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Secrecy in state budget is an invitation to fraud and waste. You OK with that?

Your Right to Know

Secrecy in state budget is an invitation to fraud and waste. You OK with that?

The $175.5 billion state budget works out to be a little less than $9,000 for each man, woman and child in the state of New York.

Add in the fact that that budget also plays a significant role the thousands of additional dollars you pay in school and local property taxes, and we're talking some serious indentations being made in each New Yorker's paycheck every year thanks to that spending plan.

Wouldn't it be great to know exactly how state lawmakers and the governor determine how that money is spent and exactly how much of it goes where? Well, in New York, you really don't have that option.

Don't take our word for it. Believe the state comptroller, Tom DiNapoli.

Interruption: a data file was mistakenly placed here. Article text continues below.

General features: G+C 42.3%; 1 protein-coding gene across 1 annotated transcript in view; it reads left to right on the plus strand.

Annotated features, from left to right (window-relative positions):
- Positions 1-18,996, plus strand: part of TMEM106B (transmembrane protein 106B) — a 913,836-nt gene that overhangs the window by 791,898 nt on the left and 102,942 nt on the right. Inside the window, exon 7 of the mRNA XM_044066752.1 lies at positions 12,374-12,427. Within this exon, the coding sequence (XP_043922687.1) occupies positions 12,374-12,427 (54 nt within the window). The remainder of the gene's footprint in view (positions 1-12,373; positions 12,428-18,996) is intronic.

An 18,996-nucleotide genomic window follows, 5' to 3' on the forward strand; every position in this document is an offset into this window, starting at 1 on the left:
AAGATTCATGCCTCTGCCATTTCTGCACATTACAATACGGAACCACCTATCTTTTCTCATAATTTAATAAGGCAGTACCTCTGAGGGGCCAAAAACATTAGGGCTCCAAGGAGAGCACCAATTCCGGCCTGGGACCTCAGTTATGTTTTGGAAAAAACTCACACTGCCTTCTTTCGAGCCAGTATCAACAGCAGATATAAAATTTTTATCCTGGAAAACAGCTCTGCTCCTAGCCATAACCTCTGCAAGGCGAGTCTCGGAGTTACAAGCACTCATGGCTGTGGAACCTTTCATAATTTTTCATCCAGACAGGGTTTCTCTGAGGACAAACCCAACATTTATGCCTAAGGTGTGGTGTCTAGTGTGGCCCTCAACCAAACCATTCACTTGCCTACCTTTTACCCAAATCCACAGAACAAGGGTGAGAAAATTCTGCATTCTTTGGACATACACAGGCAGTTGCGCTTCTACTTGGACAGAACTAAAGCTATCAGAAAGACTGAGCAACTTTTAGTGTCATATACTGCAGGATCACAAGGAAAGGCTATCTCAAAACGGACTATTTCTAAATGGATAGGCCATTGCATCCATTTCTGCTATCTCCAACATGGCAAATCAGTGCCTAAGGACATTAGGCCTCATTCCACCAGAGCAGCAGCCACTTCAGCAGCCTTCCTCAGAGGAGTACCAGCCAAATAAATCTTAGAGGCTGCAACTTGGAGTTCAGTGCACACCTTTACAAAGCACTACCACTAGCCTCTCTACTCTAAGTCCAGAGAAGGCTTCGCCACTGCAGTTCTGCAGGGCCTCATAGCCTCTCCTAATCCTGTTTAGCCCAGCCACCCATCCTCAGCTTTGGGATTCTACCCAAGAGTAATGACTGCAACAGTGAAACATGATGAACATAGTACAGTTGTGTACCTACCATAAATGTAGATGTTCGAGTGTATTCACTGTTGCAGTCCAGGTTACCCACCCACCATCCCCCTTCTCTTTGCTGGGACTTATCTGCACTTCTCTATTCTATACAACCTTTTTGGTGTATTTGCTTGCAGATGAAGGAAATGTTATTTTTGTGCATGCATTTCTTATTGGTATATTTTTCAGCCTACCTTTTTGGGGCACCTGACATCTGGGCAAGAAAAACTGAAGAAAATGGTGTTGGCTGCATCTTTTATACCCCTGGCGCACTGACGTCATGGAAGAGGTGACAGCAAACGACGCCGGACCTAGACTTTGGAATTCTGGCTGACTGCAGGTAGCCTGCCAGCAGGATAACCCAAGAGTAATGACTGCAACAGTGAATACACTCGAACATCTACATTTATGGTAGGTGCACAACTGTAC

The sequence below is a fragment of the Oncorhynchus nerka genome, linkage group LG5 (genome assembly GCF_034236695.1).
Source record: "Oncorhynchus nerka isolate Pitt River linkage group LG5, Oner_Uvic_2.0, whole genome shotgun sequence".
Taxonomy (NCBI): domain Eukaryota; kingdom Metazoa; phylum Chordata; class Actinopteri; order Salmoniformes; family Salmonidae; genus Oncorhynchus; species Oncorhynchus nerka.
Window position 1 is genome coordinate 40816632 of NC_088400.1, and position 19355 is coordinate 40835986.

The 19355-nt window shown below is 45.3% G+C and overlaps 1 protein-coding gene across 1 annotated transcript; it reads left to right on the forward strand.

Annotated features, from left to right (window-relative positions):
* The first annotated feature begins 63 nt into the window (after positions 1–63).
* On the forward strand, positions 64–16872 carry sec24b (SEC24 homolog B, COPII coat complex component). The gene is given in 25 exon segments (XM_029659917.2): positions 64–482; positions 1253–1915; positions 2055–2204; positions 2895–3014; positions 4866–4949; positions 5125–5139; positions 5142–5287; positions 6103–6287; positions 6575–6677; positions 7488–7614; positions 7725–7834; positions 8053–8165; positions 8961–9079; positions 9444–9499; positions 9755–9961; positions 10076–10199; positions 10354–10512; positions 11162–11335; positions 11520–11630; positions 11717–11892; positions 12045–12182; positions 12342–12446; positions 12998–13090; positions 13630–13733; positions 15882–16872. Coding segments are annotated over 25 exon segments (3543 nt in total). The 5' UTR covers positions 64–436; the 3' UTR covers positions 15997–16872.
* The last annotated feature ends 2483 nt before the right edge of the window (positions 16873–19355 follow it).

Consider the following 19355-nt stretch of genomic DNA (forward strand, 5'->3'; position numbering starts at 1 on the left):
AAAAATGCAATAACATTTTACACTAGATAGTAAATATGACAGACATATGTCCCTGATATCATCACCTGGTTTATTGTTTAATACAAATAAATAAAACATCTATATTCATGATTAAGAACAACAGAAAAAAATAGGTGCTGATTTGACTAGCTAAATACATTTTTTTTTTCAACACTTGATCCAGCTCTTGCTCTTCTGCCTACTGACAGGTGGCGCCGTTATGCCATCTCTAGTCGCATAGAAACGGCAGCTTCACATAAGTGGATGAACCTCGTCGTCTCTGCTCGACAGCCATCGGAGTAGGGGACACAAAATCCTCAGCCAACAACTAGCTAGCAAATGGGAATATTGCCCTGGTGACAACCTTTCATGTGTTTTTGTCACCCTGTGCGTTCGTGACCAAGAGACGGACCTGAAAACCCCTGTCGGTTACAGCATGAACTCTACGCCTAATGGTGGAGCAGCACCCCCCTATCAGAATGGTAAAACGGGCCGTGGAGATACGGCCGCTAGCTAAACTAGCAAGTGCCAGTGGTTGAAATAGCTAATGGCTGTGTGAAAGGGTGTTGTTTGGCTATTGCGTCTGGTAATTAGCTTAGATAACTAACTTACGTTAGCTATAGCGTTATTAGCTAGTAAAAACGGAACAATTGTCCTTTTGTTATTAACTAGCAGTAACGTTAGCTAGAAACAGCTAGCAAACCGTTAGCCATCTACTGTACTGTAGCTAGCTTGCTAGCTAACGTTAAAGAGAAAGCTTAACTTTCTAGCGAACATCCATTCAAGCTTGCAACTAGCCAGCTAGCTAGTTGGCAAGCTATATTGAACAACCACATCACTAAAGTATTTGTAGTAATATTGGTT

DiNapoli issued a report on the state budget earlier this week and devoted an entire section of his report to the transparency, or lack thereof, in the budget process. He cited a number of bad practices, from secret negotiations in legislative conference committees that are supposed to be held in public, practices that limit the amount of time that the public and rank-and-file legislators have to review budget bills, taking expensive items that should be in the budget out of the regular budget so that the public has less access to that spending, and putting too much power in the hands of the governor to modify the budget after it's passed.

It's all designed to keep the citizens from knowing how the budget is created. And all this secrecy is an invitation to fraud, waste and other abuses. 

They say you don't want to know how sausage is made. But you do want to know how your state budget is made.

Our upcoming editorial on Saturday goes into more detail on the transparency aspect of the budget process.

You also can check out the comptroller's budget report yourself by clicking here. The transparency part is only four pages of the 70-plus-page report (pages 8-11), but it packs a punch.

Read it for yourself. Get mad. And get calling. Contact your local legislators and demand they take a greater role in making the budget process more transparent.

It's your right to know. Exercise that right.